Pediatric and Adolescent Patients
Given the advances in the field, an experienced surgeon should have very low complications in pediatric and adolescent patient group. However, many surgeries in the past have been performed with older instrumentation techniques such as Harrington rods, Cotrel Dubousset instruments, Luques rods and wires, or other reconstruction techniques.
Judging from multiple academic papers studying pediatric scoliosis surgeries, most surgeons who care for scoliosis patients perform less than 15 scoliosis procedures a year, leading to increased complications and worse patient outcomes than high volume surgeons. This lack of experience can lead to failed surgeries even using current techniques (WORLD NEUROSURGERY, https://doi.org/10.1016/j.wneu.2018.04.103). Other papers show a similar effect with adult scoliosis surgery, where the surgeons less experienced in complex spine had significantly more complications and worse outcomes compared to experienced surgeons (Lee et al. Medicine (2018) 97:34). This is not the case at ScoliosisTexas, where Dr. Geck has 20 years of experience and has performed more than 2500 scoliosis and other spinal deformity surgeries. In addition, we provide our actual quality data in our reporting section.
If a patient has problems after a scoliosis surgery, Dr. Geck has the experience to fix it, whether the issue is non healed fusion, recurrent or progressive deformity, residual inflammation or infection, or issues above or below the rods.
There are two groups of adult patients who may need revision surgery if they fail conservative treatment.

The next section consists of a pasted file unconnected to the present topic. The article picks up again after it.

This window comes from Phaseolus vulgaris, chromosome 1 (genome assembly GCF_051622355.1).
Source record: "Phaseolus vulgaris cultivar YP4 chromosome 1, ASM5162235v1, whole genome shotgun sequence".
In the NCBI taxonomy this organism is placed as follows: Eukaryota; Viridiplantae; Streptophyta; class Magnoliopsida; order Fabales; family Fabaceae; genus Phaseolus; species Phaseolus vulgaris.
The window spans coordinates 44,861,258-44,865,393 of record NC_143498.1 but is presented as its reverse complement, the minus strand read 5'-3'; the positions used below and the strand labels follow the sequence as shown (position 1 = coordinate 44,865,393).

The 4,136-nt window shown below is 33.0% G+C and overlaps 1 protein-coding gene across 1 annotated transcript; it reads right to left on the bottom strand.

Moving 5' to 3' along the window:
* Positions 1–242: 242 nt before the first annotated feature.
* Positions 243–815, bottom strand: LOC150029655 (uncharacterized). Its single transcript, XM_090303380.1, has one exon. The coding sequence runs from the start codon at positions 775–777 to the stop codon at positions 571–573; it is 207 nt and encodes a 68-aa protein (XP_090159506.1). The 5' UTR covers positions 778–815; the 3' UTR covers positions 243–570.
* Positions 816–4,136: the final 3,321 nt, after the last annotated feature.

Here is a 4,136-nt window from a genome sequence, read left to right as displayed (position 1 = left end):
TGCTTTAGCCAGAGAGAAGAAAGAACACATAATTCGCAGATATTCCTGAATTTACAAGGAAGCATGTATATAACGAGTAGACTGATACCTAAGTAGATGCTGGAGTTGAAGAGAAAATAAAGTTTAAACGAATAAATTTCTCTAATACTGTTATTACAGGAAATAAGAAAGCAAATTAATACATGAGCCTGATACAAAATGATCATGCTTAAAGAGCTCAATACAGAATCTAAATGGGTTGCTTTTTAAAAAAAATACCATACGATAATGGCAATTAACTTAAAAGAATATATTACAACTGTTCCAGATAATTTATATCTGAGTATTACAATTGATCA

The first is the patient previously successfully of unsuccessfully treated for scoliosis, usually with Harrington rods, Cotrel Dubousset instruments, or a 3rd generation instrumentation. These patients, despite instrumentation failure, failure of fusion, suboptimal alignment (flatback), often life productive lives, until normal aging sets into their lumbar spine (low back). In these cases, what was a compensated issue can with time turn into a painful flatback in addition to the other issues.
The second is a patient previously treated primarily as an adult for either scoliosis or degenerative spine disease. These patients can get post-laminectomy syndrome, iatrogenic flatback syndrome, adjacent segment disease, non unions, or scar complicating their recovery.
In both of these situations, Dr. Geck has the experience to fix these failed surgeries and restore health related quality of life, reduce pain, and improve function. In these situations, more complicated surgical techniques may be needed.
Revision for failed Adolescent Scoliosis Surgery
This 16 year old girl had a previous scoliosis surgery 2 years earlier at another site from T4 to L4. She had significant residual back pain, residually physical and cosmetic deformity, pulled out hardware, and multiple levels of non union (unhealed bony fusion).
She underwent a revision T3-L4 Posterior spinal reconstruction with posterior column osteotomies, revision screw and hardware placement, revision deformity correction, and inter body fusion at L34. 6 months post operatively CT scan showed complete bony fusion. At 12 months, she has no back pain, was back to dance line, with high satisfaction level for her spine appearance.